Daud*, 28, from Multan, has been hesitant to speak about experiencing the violence of being digitally surveilled by his ex-girlfriend because of the exceedingly damaging patriarchal norms that make it a laughing matter when a woman dominates a man to such an extent in a romantic relationship. “I stopped using Facebook Messenger for any communications with friends and family. I was cautious using social media and thought twice about texting or calling anyone being scared of my partner’s reaction. It caused many arguments and fights when I complained about this. I knew I was being treated unfairly but I couldn’t stop that as my partner’s anger and emotional manipulation got the better of me and I would just eventually agree to it,” he shares.

The understanding of violence must be extended to that beyond the physical, and so a feminist conception of violence is an intrusion of an external force to the physical, psychological and emotional boundaries that you are either born with or create, that leave a lasting adverse impression on an individual, physically, psychologically or emotionally. In intimate partner relationships, that violence cuts even more deeply as these are usually the people one is most, ideally willingly, vulnerable with.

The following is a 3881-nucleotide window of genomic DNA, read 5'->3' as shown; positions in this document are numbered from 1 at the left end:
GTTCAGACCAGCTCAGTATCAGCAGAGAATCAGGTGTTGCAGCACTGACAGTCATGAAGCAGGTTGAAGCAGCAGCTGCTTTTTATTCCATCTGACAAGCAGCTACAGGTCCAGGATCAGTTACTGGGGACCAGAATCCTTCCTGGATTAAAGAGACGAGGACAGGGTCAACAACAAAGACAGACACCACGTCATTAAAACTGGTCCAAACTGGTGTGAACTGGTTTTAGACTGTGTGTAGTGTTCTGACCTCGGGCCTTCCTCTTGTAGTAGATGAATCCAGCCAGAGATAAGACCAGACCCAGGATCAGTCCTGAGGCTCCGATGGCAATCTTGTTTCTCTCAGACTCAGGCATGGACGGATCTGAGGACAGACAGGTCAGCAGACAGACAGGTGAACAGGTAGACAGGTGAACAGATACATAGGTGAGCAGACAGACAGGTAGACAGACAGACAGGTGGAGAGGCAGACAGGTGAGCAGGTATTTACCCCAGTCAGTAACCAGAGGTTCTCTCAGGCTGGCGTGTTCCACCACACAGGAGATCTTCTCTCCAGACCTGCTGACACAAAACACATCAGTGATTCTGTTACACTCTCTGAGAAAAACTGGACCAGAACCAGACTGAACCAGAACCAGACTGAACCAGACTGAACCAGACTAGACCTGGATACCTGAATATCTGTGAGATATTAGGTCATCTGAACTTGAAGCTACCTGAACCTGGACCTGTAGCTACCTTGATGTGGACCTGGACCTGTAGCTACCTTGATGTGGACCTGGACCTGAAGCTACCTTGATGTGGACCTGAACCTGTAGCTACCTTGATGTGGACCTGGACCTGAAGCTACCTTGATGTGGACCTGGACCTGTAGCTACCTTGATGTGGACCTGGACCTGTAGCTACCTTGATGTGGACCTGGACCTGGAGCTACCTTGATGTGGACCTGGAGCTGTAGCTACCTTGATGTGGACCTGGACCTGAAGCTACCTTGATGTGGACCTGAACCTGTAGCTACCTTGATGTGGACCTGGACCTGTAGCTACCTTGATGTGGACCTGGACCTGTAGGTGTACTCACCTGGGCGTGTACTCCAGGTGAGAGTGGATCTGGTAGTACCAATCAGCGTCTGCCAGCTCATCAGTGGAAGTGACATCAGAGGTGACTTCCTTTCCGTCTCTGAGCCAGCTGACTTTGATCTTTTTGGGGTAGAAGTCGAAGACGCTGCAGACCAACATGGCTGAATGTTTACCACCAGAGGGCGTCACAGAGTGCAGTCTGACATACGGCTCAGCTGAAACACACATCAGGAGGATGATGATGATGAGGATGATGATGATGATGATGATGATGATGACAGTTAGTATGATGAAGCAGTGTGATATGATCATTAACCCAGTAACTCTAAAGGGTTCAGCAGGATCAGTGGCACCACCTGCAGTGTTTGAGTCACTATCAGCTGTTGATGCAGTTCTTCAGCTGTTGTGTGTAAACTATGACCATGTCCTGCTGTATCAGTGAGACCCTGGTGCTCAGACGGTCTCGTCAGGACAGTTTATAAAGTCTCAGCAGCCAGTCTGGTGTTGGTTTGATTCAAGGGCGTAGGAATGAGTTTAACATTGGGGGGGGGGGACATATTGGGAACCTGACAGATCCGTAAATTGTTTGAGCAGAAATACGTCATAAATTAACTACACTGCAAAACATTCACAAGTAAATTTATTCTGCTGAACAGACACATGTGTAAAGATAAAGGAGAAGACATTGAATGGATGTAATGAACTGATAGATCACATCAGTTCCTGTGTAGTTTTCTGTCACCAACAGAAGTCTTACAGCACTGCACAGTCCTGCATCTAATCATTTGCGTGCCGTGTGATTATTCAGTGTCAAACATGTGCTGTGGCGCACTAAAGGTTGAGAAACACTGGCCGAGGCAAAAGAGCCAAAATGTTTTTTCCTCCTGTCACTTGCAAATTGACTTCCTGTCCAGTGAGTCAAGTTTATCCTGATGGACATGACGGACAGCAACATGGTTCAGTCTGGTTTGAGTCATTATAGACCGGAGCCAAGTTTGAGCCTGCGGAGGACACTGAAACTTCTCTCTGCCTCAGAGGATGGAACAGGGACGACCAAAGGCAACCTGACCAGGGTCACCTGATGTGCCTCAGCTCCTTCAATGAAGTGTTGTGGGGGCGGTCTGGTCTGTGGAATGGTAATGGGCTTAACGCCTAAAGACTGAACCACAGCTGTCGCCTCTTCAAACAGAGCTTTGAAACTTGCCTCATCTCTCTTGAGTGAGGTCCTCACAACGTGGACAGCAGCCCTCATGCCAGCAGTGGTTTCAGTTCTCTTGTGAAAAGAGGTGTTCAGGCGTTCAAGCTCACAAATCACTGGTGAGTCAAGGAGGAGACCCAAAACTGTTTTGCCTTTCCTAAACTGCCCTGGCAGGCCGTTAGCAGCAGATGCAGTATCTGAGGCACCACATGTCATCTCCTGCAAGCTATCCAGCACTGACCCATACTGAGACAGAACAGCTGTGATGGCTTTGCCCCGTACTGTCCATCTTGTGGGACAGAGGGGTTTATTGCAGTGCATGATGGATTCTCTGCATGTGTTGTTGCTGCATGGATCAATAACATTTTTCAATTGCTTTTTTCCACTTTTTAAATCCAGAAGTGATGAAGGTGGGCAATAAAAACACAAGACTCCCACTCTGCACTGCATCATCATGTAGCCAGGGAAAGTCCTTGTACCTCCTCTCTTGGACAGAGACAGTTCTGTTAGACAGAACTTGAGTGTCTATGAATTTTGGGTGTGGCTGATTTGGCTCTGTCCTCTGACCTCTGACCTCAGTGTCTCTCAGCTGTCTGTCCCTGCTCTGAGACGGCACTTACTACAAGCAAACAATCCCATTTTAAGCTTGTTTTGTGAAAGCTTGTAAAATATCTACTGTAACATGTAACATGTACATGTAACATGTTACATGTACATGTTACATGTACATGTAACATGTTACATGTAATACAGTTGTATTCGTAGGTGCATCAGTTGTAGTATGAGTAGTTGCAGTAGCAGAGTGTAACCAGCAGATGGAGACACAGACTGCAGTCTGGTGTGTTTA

‘We need protection from our protectors’

Despite every major religion and world system espousing not only a need but a duty to surveil us, the freedom to privacy is enshrined in every individual’s basic human rights. In the Constitution of the Islamic Republic of Pakistan, article 14(1) states; “[t]he dignity of man and, subject to law, the privacy of home, shall be inviolable,” and the country is also party to the Universal Declaration of Human Rights under which article 12 posits; “no one shall be subjected to arbitrary interference with his privacy, family, home or correspondence, nor to attacks upon his honour and reputation. Everyone has the right to the protection of the law against such interference or attacks.”

Digital Rights Foundation (DRF) enables and protects Pakistani citizens from technological, digital and cyber misuse and abuse. It has been around since 2012 and the organization works on ‘issues of online free speech, privacy, data protection and online violence against women.’ Shmyla Khan, lawyer and Director Research and Policy at DRF, addresses the violence of digital surveillance and states that, “Online surveillance is directly linked to offline control and violence. We’ve seen so many cases unfortunately of online activity of women resulting in honour killings, especially when women transgress patriarchal norms and limits established for them. Online surveillance can also lead to self-censorship which is directly linked to women’s ability to express themselves in these spaces. Lastly, breaches of privacy and blackmail has also resulted in cases of suicide, especially when women see no way out and feel the legal system cannot help them, or actively work against them if they report.”’